During the GOP primaries, Trump said of the Environmental Protection Agency, “We are going to get rid of it in almost every form. We’re going to have little tidbits left but we’re going to take a tremendous amount out.” But in the president’s joint address to Congress on Tuesday night, he vowed “to promote clean air and clear water.” Which is it?
The former. Inside EPA reports that Trump’s imminent budget proposal for fiscal year 2018 includes a 25 percent cut to EPA’s budget, which will reportedly manifest in mass layoffs and buyouts, and the end of quite a few popular environmental programs.
Here are a few things in Trump’s budget proposal that have been reported:
- Trump will recommend reducing the agency’s workforce of 15,000 by 20 percent, so to about 12,000.
- The grants EPA gave to states, including some to clean up air pollution, would be cut by 30 percent.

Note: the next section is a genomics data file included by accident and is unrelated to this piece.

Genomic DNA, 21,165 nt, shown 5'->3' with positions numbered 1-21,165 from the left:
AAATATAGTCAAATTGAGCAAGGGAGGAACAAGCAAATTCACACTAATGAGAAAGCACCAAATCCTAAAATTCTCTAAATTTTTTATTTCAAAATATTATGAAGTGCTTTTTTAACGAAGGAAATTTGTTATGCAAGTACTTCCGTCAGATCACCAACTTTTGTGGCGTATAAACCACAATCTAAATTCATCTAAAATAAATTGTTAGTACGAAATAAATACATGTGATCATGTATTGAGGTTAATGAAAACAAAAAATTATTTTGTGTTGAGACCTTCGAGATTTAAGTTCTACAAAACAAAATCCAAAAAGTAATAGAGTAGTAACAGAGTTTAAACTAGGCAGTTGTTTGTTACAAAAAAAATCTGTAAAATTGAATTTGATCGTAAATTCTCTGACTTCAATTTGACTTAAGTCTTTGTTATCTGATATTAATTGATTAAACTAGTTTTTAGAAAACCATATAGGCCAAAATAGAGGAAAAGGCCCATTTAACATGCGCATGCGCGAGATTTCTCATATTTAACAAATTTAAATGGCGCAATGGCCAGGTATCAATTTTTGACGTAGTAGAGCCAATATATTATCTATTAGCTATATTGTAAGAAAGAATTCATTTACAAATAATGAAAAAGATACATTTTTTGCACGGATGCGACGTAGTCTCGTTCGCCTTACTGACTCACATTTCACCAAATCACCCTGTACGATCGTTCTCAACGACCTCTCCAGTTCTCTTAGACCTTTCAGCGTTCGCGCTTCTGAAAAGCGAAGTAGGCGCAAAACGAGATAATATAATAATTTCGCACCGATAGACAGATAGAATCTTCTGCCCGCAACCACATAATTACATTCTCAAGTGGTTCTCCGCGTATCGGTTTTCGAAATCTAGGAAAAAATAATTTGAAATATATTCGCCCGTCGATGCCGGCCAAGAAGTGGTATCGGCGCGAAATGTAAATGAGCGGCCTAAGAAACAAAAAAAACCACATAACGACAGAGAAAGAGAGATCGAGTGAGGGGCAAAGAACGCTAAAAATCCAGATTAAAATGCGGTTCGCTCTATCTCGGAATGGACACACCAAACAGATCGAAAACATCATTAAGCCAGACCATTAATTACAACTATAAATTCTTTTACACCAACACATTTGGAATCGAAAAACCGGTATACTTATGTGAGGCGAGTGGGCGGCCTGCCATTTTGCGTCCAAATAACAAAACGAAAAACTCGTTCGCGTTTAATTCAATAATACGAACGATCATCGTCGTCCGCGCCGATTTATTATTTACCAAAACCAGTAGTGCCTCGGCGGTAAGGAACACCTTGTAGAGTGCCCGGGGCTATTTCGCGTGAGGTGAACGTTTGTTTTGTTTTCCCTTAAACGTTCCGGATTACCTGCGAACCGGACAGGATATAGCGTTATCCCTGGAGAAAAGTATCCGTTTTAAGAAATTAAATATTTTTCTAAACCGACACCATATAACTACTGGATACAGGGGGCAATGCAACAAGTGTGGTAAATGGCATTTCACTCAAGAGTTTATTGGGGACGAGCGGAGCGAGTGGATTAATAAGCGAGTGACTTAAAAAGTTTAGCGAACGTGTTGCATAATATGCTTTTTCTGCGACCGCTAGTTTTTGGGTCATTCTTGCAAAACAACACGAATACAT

- Programs to clean up brownfields, aka polluted industrial waste sites, would be defunded entirely.
- Environmental justice programs, which focus on cleanup and protection for low-income and minority groups, would be eliminated.
- Climate-change initiatives; funding for native Alaskan villages; and the Global Change Research program, which provides information on changes to the environment, would be cut.
The proposed cuts have already drawn bipartisan criticism from former EPA administrators. Gina McCarthy, who served under President Obama, said on Wednesday the cuts are “actually going to be devastating for the agency’s ability to protect public health.” Christine Todd Whitman, who led the Environmental Protection Agency under George W. Bush, also urged the Trump administration on Thursday to reconsider such sweeping cuts.
Even some Republicans on Capitol Hill are critical of the proposal. Representative Mike Simpson of Idaho told The Washington Post he doubted Congress would approve such extreme cuts, saying, “There’s not that much in the EPA, for crying out loud.”